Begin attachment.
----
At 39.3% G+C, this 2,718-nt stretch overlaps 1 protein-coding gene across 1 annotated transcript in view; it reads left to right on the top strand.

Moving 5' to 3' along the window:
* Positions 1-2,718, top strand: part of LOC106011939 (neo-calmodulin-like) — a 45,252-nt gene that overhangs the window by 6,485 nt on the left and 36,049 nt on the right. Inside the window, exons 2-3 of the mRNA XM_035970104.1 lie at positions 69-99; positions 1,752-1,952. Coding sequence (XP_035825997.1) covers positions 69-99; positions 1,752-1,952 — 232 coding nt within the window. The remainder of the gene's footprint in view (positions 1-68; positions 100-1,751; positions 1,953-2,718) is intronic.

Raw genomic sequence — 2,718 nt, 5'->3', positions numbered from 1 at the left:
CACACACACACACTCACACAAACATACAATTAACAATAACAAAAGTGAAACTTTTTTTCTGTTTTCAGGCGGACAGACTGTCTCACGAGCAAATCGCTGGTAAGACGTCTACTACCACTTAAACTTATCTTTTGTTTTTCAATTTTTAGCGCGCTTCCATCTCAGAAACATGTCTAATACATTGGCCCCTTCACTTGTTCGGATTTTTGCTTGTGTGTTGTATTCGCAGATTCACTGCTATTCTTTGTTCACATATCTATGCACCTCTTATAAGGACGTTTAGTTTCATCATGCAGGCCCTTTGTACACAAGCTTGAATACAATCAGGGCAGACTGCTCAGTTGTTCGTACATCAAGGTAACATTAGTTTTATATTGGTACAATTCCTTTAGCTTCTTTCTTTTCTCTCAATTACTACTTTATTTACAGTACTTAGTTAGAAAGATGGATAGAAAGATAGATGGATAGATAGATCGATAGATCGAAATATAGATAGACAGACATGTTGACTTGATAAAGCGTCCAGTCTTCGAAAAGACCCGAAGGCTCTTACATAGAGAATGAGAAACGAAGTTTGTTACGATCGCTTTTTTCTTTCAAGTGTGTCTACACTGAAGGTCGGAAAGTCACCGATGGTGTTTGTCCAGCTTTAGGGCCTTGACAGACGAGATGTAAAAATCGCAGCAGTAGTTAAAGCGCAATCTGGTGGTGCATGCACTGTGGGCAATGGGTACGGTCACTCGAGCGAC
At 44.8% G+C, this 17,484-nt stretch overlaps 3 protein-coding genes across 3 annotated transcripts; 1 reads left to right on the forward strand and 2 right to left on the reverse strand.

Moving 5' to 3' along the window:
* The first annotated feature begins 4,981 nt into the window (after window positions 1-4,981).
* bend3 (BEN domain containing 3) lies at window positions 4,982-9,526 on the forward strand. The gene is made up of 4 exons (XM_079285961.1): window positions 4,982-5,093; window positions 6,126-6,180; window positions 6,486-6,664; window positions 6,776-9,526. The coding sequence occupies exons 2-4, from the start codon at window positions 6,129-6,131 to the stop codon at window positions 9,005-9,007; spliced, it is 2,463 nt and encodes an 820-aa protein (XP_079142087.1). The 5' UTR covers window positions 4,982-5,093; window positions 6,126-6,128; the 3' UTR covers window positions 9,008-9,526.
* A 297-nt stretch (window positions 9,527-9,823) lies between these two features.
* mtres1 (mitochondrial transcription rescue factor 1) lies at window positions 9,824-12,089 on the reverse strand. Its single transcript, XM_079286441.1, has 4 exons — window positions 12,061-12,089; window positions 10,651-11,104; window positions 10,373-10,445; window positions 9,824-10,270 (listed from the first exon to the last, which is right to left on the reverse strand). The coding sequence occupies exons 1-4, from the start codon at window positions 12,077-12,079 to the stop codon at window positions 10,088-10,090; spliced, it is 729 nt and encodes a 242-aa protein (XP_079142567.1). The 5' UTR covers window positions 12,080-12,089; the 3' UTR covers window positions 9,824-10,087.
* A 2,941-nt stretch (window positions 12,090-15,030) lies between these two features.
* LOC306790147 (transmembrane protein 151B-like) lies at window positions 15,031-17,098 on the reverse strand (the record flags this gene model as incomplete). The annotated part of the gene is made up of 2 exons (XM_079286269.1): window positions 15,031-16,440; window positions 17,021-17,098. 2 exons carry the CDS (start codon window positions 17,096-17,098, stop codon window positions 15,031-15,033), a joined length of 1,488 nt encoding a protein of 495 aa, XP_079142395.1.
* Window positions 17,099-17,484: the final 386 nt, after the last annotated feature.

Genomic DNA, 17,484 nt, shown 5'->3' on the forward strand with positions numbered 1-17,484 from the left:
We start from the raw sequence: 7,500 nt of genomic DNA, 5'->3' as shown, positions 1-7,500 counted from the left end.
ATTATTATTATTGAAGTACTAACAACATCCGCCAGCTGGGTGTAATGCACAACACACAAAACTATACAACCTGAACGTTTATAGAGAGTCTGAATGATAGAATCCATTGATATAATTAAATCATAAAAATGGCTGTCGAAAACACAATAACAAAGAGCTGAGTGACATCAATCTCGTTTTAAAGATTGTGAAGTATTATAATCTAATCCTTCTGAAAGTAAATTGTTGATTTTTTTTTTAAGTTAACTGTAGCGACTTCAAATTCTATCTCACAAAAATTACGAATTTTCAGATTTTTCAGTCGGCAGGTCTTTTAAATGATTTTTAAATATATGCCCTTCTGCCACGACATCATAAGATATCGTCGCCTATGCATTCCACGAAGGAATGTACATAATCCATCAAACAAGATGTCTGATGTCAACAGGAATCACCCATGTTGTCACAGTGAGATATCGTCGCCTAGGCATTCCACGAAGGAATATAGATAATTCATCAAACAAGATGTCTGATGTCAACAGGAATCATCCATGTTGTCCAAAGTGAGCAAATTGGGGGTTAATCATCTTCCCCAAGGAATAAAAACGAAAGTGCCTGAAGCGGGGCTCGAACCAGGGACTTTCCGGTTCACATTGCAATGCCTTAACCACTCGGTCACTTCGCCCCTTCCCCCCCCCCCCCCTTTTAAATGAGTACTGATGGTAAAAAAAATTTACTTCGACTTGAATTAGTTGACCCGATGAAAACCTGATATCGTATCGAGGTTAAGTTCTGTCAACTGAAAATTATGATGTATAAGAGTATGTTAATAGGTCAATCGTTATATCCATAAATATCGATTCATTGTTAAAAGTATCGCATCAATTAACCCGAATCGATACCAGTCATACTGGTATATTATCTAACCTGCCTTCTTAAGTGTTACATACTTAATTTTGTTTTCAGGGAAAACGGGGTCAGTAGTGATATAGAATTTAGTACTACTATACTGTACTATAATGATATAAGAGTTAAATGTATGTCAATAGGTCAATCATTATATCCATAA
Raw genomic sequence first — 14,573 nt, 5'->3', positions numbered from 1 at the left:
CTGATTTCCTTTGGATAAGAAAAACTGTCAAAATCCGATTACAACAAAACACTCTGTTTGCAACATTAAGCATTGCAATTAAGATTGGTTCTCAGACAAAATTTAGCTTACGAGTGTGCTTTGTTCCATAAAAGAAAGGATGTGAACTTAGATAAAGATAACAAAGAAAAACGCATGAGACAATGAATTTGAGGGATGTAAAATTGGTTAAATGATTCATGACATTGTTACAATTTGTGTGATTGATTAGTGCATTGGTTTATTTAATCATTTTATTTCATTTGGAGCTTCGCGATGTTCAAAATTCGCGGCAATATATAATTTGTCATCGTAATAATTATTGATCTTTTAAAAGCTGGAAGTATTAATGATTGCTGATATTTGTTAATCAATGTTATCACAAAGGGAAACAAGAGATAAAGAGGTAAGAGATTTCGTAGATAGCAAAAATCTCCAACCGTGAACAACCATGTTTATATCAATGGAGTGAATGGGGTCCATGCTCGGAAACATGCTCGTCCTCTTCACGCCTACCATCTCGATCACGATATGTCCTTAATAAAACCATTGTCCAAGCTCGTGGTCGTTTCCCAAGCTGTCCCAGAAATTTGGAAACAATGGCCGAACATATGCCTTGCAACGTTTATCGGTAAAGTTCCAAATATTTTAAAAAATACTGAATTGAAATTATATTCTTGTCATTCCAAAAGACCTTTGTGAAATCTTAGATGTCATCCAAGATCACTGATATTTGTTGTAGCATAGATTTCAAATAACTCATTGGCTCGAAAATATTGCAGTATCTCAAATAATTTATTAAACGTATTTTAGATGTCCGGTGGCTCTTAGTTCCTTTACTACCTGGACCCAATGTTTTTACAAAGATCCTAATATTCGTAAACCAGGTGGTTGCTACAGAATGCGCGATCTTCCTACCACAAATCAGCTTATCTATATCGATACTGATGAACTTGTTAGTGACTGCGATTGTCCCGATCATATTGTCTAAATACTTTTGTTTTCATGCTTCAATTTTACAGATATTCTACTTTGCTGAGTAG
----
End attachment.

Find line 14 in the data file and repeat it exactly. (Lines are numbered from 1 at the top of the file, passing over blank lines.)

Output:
* Window positions 17,099-17,484: the final 386 nt, after the last annotated feature.